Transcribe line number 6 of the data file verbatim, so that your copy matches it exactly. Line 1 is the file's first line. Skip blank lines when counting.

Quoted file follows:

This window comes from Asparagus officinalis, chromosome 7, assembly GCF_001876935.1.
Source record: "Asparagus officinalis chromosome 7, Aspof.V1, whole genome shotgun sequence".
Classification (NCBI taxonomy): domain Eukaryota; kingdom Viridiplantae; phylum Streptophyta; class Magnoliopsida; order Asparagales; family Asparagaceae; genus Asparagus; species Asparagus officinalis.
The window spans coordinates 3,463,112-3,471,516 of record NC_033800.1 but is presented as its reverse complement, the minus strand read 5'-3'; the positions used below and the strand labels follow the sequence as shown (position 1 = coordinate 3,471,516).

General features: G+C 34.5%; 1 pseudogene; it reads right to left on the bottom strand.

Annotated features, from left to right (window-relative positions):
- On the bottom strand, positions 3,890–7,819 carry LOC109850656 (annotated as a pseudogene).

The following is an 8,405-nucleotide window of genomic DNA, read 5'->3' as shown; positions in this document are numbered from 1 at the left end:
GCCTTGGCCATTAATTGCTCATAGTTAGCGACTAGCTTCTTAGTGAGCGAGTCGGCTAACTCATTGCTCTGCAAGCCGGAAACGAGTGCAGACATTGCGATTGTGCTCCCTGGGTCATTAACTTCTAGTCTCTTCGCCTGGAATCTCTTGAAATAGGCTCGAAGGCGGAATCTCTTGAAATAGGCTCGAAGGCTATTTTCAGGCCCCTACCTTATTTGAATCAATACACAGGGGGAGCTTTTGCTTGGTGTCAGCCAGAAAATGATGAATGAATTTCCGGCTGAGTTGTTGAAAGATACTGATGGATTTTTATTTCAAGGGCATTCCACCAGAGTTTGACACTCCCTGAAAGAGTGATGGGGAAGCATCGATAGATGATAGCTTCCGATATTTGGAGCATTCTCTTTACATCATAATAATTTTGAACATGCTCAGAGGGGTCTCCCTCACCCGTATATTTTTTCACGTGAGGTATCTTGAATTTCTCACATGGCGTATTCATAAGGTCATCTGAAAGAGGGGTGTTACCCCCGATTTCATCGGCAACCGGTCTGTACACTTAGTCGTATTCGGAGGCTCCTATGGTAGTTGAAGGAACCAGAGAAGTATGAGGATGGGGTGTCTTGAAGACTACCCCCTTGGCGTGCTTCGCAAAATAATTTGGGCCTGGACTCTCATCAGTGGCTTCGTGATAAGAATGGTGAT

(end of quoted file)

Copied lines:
Annotated features, from left to right (window-relative positions):